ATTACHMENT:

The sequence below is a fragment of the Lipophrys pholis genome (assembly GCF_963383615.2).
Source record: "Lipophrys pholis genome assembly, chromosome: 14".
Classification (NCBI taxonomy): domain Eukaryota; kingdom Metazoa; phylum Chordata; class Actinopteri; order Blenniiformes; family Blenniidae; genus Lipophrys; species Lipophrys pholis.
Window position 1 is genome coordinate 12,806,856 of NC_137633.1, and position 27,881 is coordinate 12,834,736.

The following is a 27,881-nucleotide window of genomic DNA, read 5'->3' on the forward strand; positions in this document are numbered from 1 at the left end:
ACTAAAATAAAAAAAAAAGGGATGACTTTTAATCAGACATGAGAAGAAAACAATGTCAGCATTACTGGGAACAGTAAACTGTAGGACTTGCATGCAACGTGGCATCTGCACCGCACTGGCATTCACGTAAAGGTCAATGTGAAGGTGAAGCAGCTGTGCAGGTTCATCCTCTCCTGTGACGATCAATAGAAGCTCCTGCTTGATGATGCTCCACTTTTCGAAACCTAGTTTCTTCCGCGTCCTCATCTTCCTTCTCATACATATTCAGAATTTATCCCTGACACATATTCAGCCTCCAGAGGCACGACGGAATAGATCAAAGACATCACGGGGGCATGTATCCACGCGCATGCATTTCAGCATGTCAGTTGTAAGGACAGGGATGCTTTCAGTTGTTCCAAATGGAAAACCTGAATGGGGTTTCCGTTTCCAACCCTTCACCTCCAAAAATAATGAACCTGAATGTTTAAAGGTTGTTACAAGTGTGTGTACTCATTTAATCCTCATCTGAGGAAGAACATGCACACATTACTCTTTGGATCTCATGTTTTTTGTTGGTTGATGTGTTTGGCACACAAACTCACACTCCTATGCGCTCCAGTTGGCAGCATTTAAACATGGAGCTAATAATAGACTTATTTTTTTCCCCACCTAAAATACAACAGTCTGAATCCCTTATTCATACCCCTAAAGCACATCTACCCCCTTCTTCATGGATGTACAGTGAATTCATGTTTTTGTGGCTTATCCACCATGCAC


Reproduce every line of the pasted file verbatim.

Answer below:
The sequence below is a fragment of the Lipophrys pholis genome (assembly GCF_963383615.2).
Source record: "Lipophrys pholis genome assembly, chromosome: 14".
Classification (NCBI taxonomy): domain Eukaryota; kingdom Metazoa; phylum Chordata; class Actinopteri; order Blenniiformes; family Blenniidae; genus Lipophrys; species Lipophrys pholis.
Window position 1 is genome coordinate 12,806,856 of NC_137633.1, and position 27,881 is coordinate 12,834,736.

The following is a 27,881-nucleotide window of genomic DNA, read 5'->3' on the forward strand; positions in this document are numbered from 1 at the left end:
ACTAAAATAAAAAAAAAAGGGATGACTTTTAATCAGACATGAGAAGAAAACAATGTCAGCATTACTGGGAACAGTAAACTGTAGGACTTGCATGCAACGTGGCATCTGCACCGCACTGGCATTCACGTAAAGGTCAATGTGAAGGTGAAGCAGCTGTGCAGGTTCATCCTCTCCTGTGACGATCAATAGAAGCTCCTGCTTGATGATGCTCCACTTTTCGAAACCTAGTTTCTTCCGCGTCCTCATCTTCCTTCTCATACATATTCAGAATTTATCCCTGACACATATTCAGCCTCCAGAGGCACGACGGAATAGATCAAAGACATCACGGGGGCATGTATCCACGCGCATGCATTTCAGCATGTCAGTTGTAAGGACAGGGATGCTTTCAGTTGTTCCAAATGGAAAACCTGAATGGGGTTTCCGTTTCCAACCCTTCACCTCCAAAAATAATGAACCTGAATGTTTAAAGGTTGTTACAAGTGTGTGTACTCATTTAATCCTCATCTGAGGAAGAACATGCACACATTACTCTTTGGATCTCATGTTTTTTGTTGGTTGATGTGTTTGGCACACAAACTCACACTCCTATGCGCTCCAGTTGGCAGCATTTAAACATGGAGCTAATAATAGACTTATTTTTTTCCCCACCTAAAATACAACAGTCTGAATCCCTTATTCATACCCCTAAAGCACATCTACCCCCTTCTTCATGGATGTACAGTGAATTCATGTTTTTGTGGCTTATCCACCATGCAC